The focus of the experimental evaluation by researchers David Farabee, Sheldon Zhang and Benjamin Wright was to determine whether a nationally recognized employment focused reentry program in southern California was indeed able to reduce the rate of recidivism of former inmates that were participating in its programs. The underlying point that the researchers want to find through this specific research project is whether or not current reentry programs across the nation can accomplish their stated goals. For the researcher, this is important because while more and more inmates are being released there has been little research completed on whether reentry programs are an effective means of helping them avoid re-offending. The main hypothesis of the study is that if you provide reentry services to recently released inmates, they will be able to make use of those service to avoid re-offending altogether or extend, at a minimum, extending the amount of time before they re-offend. In order to test their hypothesis, the researcher focused on interviews of participants in the selected reentry program and participants that could not participate in the program because there were not enough available spaces. Based on their interviews, the researchers found that there was little difference in recidivism, employment and housing stability rates for those former inmates that participated in the program and those that did not. The results suggest that there is much more research needed in determining what can be done to help ex-inmates establish a stable, fruitful, and non-criminal life after a period of incarceration. The researchers’ argument that it is questionable to rely simply on employment as a means of ensuring a more stable life for ex-inmates is persuasive. This is corroborated by the evidence from the experiment itself. As mentioned in the article, rather than rely on employment support, it would probably be more effective for correctional policy to create and promote reentry programs that to combine employment support, housing support and other forms of assistance such as life skills training, and drug treatment. These more comprehensive programs would provide assistance in all facets of an ex-inmate’s release that should help in reducing recidivism.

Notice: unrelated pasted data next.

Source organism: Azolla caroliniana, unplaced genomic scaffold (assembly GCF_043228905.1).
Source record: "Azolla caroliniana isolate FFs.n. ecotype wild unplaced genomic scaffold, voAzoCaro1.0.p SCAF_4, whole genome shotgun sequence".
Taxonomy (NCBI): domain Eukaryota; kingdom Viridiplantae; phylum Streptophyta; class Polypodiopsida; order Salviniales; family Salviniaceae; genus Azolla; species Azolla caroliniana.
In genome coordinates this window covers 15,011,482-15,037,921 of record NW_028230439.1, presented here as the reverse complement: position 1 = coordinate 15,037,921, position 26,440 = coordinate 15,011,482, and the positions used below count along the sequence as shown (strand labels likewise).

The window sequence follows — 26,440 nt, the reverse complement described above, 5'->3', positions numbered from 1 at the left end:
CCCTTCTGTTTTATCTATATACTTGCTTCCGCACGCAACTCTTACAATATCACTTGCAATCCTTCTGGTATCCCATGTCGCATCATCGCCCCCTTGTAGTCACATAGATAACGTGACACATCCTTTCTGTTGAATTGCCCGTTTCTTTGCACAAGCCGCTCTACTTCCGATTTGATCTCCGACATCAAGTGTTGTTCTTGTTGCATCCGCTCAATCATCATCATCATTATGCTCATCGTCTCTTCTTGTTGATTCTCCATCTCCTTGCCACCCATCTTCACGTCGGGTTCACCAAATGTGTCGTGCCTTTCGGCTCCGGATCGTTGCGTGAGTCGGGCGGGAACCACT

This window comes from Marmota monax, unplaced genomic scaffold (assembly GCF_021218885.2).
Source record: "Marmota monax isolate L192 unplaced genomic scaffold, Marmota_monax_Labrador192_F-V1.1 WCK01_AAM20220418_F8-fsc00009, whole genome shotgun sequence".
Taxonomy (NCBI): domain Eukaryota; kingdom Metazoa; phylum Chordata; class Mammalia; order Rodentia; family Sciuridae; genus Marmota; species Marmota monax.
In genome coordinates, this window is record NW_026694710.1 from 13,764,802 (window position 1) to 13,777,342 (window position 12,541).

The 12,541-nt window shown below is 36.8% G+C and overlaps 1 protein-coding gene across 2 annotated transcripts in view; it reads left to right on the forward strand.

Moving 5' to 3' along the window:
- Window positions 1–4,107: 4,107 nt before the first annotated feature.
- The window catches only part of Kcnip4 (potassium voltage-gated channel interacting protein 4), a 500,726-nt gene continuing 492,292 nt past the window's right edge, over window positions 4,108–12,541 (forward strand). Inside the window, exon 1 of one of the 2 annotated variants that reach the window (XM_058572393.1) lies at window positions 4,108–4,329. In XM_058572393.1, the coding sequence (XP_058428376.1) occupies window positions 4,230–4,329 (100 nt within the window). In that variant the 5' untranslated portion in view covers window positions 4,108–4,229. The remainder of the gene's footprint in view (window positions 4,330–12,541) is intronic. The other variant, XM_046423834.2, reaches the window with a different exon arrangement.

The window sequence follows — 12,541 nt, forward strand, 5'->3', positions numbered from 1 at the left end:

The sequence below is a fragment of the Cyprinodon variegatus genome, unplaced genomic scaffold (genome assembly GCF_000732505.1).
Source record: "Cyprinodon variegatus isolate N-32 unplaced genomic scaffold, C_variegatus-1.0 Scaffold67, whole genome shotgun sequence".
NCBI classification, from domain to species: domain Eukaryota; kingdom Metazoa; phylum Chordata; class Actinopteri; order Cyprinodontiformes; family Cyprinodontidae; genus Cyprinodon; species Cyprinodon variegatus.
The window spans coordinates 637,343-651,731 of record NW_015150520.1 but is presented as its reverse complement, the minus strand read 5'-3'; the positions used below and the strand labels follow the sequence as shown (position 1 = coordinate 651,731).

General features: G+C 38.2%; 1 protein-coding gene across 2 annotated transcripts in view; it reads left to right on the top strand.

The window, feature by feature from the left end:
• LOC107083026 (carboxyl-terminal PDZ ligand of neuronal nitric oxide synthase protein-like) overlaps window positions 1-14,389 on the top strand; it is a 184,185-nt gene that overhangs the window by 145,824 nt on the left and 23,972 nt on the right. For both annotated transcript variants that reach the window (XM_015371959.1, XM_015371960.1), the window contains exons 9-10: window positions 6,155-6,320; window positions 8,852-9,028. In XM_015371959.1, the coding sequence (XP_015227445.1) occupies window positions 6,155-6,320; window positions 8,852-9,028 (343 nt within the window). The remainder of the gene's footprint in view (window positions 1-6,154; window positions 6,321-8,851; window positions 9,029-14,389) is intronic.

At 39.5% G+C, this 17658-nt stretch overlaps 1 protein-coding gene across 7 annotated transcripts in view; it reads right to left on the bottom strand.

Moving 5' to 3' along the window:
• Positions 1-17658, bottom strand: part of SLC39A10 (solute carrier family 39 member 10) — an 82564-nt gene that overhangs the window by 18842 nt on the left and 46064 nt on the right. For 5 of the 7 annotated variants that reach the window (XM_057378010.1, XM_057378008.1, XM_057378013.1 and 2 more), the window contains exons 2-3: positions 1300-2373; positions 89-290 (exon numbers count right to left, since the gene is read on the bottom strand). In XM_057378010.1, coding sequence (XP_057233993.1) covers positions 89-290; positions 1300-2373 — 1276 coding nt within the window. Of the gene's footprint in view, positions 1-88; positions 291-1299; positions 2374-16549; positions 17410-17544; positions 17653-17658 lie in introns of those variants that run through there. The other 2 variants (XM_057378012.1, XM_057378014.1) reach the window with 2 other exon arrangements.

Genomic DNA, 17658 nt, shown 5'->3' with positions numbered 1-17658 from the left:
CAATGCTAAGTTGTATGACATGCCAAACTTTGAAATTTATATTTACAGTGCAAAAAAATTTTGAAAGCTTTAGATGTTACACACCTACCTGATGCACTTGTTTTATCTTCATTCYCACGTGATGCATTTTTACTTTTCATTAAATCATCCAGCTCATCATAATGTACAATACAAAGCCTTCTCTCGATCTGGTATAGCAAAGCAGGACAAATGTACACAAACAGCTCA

Farabee, D., Zhang, S.X. & Wright, B. (2014, Feb 28). An experimental evaluation of a nationally recognized employment-focused offender reentry program. Journal of Experimental Criminology, 10, 309-322.